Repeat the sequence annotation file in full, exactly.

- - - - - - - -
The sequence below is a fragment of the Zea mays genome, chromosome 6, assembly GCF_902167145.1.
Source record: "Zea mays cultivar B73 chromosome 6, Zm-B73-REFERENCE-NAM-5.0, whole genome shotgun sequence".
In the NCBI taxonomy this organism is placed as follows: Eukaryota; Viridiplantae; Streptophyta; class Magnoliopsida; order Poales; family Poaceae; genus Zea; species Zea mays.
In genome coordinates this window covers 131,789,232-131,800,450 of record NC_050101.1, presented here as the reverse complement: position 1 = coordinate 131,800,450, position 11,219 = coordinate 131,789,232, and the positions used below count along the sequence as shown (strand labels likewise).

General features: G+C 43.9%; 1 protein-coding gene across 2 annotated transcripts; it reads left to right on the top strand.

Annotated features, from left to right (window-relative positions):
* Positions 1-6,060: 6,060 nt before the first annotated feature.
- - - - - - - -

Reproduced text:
The sequence below is a fragment of the Zea mays genome, chromosome 6, assembly GCF_902167145.1.
Source record: "Zea mays cultivar B73 chromosome 6, Zm-B73-REFERENCE-NAM-5.0, whole genome shotgun sequence".
In the NCBI taxonomy this organism is placed as follows: Eukaryota; Viridiplantae; Streptophyta; class Magnoliopsida; order Poales; family Poaceae; genus Zea; species Zea mays.
In genome coordinates this window covers 131,789,232-131,800,450 of record NC_050101.1, presented here as the reverse complement: position 1 = coordinate 131,800,450, position 11,219 = coordinate 131,789,232, and the positions used below count along the sequence as shown (strand labels likewise).

General features: G+C 43.9%; 1 protein-coding gene across 2 annotated transcripts; it reads left to right on the top strand.

Annotated features, from left to right (window-relative positions):
* Positions 1-6,060: 6,060 nt before the first annotated feature.